Dilation for Sets of Probabilities (17 pages)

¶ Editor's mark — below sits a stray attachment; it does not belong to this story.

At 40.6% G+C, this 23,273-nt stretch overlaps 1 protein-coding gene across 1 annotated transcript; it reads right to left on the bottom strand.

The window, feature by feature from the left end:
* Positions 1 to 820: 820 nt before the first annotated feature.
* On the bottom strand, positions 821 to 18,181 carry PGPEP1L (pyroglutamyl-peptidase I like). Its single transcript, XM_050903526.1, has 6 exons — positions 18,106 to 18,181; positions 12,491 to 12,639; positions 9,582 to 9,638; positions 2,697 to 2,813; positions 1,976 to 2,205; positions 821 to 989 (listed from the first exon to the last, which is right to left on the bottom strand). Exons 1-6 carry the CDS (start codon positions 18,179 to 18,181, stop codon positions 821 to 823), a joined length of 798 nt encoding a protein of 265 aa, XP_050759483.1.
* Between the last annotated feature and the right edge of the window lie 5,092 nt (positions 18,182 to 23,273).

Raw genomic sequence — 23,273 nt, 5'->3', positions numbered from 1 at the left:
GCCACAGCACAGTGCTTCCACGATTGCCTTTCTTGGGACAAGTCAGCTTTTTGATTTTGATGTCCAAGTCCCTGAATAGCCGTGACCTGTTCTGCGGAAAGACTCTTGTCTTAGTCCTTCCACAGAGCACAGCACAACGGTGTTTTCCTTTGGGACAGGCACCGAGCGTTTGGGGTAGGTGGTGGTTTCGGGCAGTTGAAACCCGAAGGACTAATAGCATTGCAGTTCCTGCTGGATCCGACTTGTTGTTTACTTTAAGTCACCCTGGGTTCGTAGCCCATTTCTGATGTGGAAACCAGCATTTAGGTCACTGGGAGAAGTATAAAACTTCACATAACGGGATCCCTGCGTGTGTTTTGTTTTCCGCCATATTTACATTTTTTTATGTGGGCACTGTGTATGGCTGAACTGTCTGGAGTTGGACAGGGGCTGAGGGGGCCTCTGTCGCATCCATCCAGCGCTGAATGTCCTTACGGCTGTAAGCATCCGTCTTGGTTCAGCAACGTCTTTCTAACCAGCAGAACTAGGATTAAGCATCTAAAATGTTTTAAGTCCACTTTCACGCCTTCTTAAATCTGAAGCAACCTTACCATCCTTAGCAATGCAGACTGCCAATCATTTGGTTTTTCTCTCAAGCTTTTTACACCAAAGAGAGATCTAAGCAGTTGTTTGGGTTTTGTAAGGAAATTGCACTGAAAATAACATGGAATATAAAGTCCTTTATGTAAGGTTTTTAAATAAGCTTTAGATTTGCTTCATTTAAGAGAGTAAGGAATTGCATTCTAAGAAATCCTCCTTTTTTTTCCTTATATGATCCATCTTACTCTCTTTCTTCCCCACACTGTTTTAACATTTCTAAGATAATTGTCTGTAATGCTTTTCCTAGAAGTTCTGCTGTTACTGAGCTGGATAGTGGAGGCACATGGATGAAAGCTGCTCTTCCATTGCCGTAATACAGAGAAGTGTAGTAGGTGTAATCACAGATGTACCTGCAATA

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Dilation for Sets of Probabilities Teddy Seidenfeld Larry Wasserman The Annals of Statistics Vol 21 No 3 Sep 1993 pp 1139 1154 Stable URL http links jstor org sici sici 0090 5364 28199309 2921 3A3 3C1139 3ADFSOP 3E2 0 CO 3B2 V The Annals of Statistics is currently published by Institute of Mathematical Statistics Your use of the JSTOR archive indicates your acceptance of JSTOR s Terms and Conditions of Use available at http www jstor org about terms html JSTOR s Terms and Conditions of Use provides in part that unless you have obtained prior permission you may not download an entire issue of a journal or multiple copies of articles and you may use content in the JSTOR archive only for your personal non commercial use Please contact the publisher regarding any further use of this work Publisher contact information may be obtained at http www jstor org journals ims html Each copy of any part of a JSTOR transmission must contain the same copyright notice that appears on the screen or printed page of such transmission The JSTOR Archive is a trusted digital repository providing for long term preservation and access to leading academic journals and scholarly literature from around the world The Archive is supported by libraries scholarly societies publishers and foundations It is an initiative of JSTOR a not for profit organization with a mission to help the scholarly community take advantage of advances in technology For more information regarding JSTOR please contact support jstor org http www jstor org Tue Mar 4 10 39 53 2008 The Annals of Statistics 1993 Vol 21 No 3 1139 1154 DILATION FOR SETS OF PROBABILITIES Carnegie Mellon University Suppose that a probability measure P is known to lie in a set of probability measures M Upper and lower bounds on the probability of any event may then be computed Sometimes the bounds on the probability of an event A conditional on an event B may strictly contain the bounds on the unconditional probability of A Surprisingly this might happen for every B in a partition a If so we say that dilation has occurred In addition to being an interesting statistical curiosity this counterintuitive phenomenon has important implications in robust Bayesian inference and in the theory of upper and lower probabilities We investigate conditions under which dilation occurs and we study some of its implications We characterize dilation immune neighborhoods of the uniform measure 1 Introduction If M is a set of probability measures then P A sup P A and A inf P A are called the upper and lower probability of A respectively Upper and lower probabilities have become increasingly more common for several reasons First they provide a rigorous mathematical framework for studying sensitivity and robustness in classical and Bayesian inference Berger 1984 1985 1990 Lavine 1991 Huber and Strassen 1973 Walley 1991 and Wasserman and Kadane 1992 l Second they arise in group decision problems Levi 1982 and Seidenfeld Schervish and Kadane 1989 l Third they can be justified by an axiomatic approach to uncertainty that arises when the axioms of probability are weakened Good 1952 Smith 1961 Kyburg 1961 Levi 1974 Seidenfeld Schervish and Kadane 1990 and Walley 1991 l Fourth sets of probabilities may result from incomplete or partial elicitation Finally there is some evidence that certain physical phenomena might be described by upper and lower probabilities Fine 1988 and Walley and Fine 1982 l Good 1966 1974 in response to comments by Levi and Seidenfeld Seidenfeld 1981 and Walley 1991 all have pointed out that it may sometimes happen that the interval A P A is strictly contained in the interval P AIB P A I B for every B in a partition 9 In this case we say that 9 dilates A It is not surprising that this might happen for some B What is surprising is that this can happen no matter what B E 9 occurs Consider the following example Walley 1990 pages 298 2991 Received October 1991 revised September 1992 supported by NSF Grant SES 92 089428 2 upported by NSF Grant DMS 90 05858 AMS 1991 subject classifications Primary 62B15 secondary 62F35 Key words and phrases Conditional probability density ratio neighborhoods contaminated neighborhoods robust Bayesian inference upper and lower probabilities 1139 1140 T SEIDENFELD AND L WASSERMAN Suppose we flip a fair coin twice but the flips may not be independent Let H refer to heads on toss i and T tails on toss i i 1 2 Let M be the set of p 5 all P such that P H l P H i and P H I and H p where 0 I Now suppose we flip the coin Then P H i but 0 P H JH P H H H P H H 1 and o P H IT P H B H P H T I We begin with precise beliefs about the second toss and then no matter what happens on the first toss merely learning that the first toss has occurred causes our beliefs about the second toss to become completely vacuous The important point is that this phenomenon occurs no matter what the outcome of the first toss was This goes against our seeming intuition that when we condition on new evidence upper and lower probabilities should shrink toward each other Dilation leads to some interesting questions For example suppose the coin is tossed and we observe the outcome Are we entitled to retain the more precise unconditional probability instead of conditioning See Levi 1977 and Kyburg 1977 for discussion on this To emphasize the counterintuitive nature of dilation imagine that a physician tells you that you have probability i that you have a fatal disease He then informs you that he will carry out a blood test tomorrow Regardless of the outcome of the test if he conditions on the new evidence he will then have lower probability 0 and upper probability 1 that you have the disease Should you allow the test to be performed Is it rational to pay a fee not to perform the test The behavior is reminiscent of the nonconglomerability of finitely additive probabilities For example if P is finitely additive there may be an event A and a partition 39 such that P A say but P AIB for every B E 39 See Schervish Seidenfeld and Kadane 1984 A key difference however is that nonconglomerability involves infinite spaces whereas dilation occurs even on finite sets dilation cannot be explained as a failure of our intuition on infinite sets A key similarity is that both phenomena entail a difference between decisions in normal and extensive form Seidenfeld 1991 l It is interesting to note that Walley 1991 regards nonconglomerability as incoherent but he tolerates dilation The purpose of